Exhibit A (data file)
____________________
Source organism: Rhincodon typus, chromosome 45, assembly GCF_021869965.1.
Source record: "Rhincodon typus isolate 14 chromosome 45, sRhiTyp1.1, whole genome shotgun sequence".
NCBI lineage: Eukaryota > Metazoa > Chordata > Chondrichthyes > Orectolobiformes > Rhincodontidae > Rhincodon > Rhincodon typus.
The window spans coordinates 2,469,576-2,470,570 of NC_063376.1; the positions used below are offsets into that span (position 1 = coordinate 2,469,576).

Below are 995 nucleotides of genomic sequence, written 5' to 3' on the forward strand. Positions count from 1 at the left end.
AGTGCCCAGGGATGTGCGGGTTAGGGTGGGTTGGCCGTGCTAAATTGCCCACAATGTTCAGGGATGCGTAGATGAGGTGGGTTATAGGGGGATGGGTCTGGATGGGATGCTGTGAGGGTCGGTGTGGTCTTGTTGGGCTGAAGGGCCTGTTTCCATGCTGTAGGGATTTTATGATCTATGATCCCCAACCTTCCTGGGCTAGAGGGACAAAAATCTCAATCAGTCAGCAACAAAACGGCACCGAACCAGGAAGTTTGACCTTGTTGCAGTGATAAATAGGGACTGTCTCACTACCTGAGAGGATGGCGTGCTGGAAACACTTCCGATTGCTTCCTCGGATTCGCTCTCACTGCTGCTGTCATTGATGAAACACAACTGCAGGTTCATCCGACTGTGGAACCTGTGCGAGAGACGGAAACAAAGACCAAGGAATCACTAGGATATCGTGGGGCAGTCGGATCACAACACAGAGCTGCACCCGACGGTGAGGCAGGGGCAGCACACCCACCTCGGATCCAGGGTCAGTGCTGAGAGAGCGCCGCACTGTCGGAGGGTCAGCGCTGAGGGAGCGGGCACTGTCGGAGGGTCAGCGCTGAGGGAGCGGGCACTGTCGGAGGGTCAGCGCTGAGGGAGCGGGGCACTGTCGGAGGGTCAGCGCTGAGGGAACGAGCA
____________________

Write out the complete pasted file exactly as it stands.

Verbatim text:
Source organism: Rhincodon typus, chromosome 45, assembly GCF_021869965.1.
Source record: "Rhincodon typus isolate 14 chromosome 45, sRhiTyp1.1, whole genome shotgun sequence".
NCBI lineage: Eukaryota > Metazoa > Chordata > Chondrichthyes > Orectolobiformes > Rhincodontidae > Rhincodon > Rhincodon typus.
The window spans coordinates 2,469,576-2,470,570 of NC_063376.1; the positions used below are offsets into that span (position 1 = coordinate 2,469,576).

Below are 995 nucleotides of genomic sequence, written 5' to 3' on the forward strand. Positions count from 1 at the left end.
AGTGCCCAGGGATGTGCGGGTTAGGGTGGGTTGGCCGTGCTAAATTGCCCACAATGTTCAGGGATGCGTAGATGAGGTGGGTTATAGGGGGATGGGTCTGGATGGGATGCTGTGAGGGTCGGTGTGGTCTTGTTGGGCTGAAGGGCCTGTTTCCATGCTGTAGGGATTTTATGATCTATGATCCCCAACCTTCCTGGGCTAGAGGGACAAAAATCTCAATCAGTCAGCAACAAAACGGCACCGAACCAGGAAGTTTGACCTTGTTGCAGTGATAAATAGGGACTGTCTCACTACCTGAGAGGATGGCGTGCTGGAAACACTTCCGATTGCTTCCTCGGATTCGCTCTCACTGCTGCTGTCATTGATGAAACACAACTGCAGGTTCATCCGACTGTGGAACCTGTGCGAGAGACGGAAACAAAGACCAAGGAATCACTAGGATATCGTGGGGCAGTCGGATCACAACACAGAGCTGCACCCGACGGTGAGGCAGGGGCAGCACACCCACCTCGGATCCAGGGTCAGTGCTGAGAGAGCGCCGCACTGTCGGAGGGTCAGCGCTGAGGGAGCGGGCACTGTCGGAGGGTCAGCGCTGAGGGAGCGGGCACTGTCGGAGGGTCAGCGCTGAGGGAGCGGGGCACTGTCGGAGGGTCAGCGCTGAGGGAACGAGCA